Recycling Done Right

T E X A R K A N A M O N T H LY

The U.S. produces about 34.5 million tons of plastic waste each year; that’s enough to fill the Houston

German cosmonaut, Sigmund Jahn famously said, “Only when I saw the Earth from space, in all its ineffable beauty and fragility, did I realize that humankind’s most urgent task is to cherish and preserve it for future generations.” Despite these words of caution in 1978, destruction and pollution of the environment have continued at an alarming rate. The United States produces about 34.5 million tons of plastic waste each year; that’s enough to fill the Houston Astrodome 1,000 times! When a discarded plastic bag or bottle ends up in the ocean, it erodes into tiny plastic particles. These particles form a vortex of debris called the Pacific Garbage Patch, which is now more than twice the size of Texas! The particles are ingested by aquatic animals and birds with devastating effects. Faced with such a huge global problem, it might seem impossible to make a difference, but sometimes the solution to enormous problems begins with one simple step. We can begin by generating less waste and learning to recycle correctly. Each year, hundreds of thousands of tons of U.S. plastic waste are being shipped to other countries for recycling. Anywhere from 20 to 70 percent of the plastic entering recycling facilities around the globe is discarded because of contamination. Most of us are familiar with the recycling symbol of three chasing arrows. Contrary to what most of us believe, not every item stamped with this symbol is recyclable. The plastics industry introduced the symbol in 1970. It was developed, using the numbers one through seven inside the triangle, as a method to show the grade of plastic and to indicate its recyclability. Plastic grades one and two are the most widely recyclable and include plastic bottles, milk jugs, laundry detergent containers and other similar items. Grades three through seven are soft plastics and are much less consistently recyclable in the United States. Most curbside recycling programs collect paper, cardboard and plastics in the same bins and send the collection to sorting and processing facilities. The mixing of materials and different plastic grades makes sorting a challenge to the recycling process. Some items are composites of multiple materials that do more harm than good when put in curbside recycle bins.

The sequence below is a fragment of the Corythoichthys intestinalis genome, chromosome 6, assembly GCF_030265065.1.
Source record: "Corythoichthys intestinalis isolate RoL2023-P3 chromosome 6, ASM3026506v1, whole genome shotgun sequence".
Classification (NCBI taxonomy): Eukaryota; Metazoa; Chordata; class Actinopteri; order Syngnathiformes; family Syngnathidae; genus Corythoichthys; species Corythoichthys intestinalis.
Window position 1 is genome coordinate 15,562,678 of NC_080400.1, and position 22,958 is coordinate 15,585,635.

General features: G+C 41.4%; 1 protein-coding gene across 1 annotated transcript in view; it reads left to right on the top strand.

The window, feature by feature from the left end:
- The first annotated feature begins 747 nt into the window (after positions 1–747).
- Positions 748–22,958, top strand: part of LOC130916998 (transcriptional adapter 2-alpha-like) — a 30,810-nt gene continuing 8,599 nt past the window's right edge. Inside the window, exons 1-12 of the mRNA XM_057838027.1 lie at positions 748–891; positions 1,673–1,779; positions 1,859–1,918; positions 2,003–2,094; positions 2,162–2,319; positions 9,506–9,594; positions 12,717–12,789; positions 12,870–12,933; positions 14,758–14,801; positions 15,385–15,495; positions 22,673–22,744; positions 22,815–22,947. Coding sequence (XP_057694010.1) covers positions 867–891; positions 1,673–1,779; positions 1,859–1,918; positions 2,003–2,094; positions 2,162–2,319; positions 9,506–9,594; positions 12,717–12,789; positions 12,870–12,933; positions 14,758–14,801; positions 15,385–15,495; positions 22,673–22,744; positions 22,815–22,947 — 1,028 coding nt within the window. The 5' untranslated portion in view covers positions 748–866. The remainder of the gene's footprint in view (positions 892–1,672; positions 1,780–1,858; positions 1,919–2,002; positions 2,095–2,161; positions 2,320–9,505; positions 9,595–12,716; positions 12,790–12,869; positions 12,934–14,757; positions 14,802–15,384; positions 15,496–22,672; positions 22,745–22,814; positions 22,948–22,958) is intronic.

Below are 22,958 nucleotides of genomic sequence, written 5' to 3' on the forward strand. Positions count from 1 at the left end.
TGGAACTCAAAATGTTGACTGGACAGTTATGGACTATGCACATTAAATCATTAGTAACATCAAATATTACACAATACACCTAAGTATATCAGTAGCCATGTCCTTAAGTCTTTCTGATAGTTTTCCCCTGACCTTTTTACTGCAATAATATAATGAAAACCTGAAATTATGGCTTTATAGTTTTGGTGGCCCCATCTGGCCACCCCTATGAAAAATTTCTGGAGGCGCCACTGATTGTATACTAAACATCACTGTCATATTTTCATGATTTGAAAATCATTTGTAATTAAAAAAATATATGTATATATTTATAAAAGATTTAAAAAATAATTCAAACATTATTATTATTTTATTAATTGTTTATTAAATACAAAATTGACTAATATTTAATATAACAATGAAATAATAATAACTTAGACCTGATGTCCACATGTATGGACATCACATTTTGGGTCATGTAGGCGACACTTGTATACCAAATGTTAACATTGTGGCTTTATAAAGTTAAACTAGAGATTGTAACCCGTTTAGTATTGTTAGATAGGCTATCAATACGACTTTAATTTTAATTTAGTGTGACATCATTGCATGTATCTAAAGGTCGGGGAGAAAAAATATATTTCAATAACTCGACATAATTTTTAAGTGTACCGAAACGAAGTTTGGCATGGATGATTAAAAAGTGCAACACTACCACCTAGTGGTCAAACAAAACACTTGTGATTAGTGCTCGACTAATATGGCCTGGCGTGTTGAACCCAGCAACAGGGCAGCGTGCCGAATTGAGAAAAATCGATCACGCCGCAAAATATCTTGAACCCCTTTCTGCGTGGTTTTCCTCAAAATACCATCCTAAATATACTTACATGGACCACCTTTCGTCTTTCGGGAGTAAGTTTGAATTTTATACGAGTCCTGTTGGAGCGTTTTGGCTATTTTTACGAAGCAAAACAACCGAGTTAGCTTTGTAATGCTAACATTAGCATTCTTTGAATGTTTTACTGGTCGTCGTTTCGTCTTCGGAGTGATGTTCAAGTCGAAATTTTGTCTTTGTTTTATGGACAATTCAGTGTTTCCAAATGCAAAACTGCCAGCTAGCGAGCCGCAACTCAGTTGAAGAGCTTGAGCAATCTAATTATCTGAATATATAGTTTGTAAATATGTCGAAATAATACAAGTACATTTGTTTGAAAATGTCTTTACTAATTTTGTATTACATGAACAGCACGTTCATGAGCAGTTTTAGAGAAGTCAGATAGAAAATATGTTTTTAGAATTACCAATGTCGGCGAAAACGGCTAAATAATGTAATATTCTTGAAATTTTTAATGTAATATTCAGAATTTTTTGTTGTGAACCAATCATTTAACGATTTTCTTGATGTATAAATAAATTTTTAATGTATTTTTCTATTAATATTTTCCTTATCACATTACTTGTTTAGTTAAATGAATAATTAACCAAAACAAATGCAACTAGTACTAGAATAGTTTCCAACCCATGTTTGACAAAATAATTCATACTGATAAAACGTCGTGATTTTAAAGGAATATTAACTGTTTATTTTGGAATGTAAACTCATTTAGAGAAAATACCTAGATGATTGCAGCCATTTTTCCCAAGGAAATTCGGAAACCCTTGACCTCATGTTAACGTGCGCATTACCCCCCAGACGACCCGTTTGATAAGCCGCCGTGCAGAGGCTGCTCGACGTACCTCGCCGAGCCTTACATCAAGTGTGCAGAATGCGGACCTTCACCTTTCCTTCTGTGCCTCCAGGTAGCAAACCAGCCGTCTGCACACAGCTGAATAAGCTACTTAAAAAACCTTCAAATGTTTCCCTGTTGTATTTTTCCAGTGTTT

Astrodome 1,000 times!

Some things are bigger than Texas…

Like the Pacific Garbage Patch off the coast of California.

2

R E C Y C L I N G D O N E R I G H T

Made with FlippingBook - Online catalogs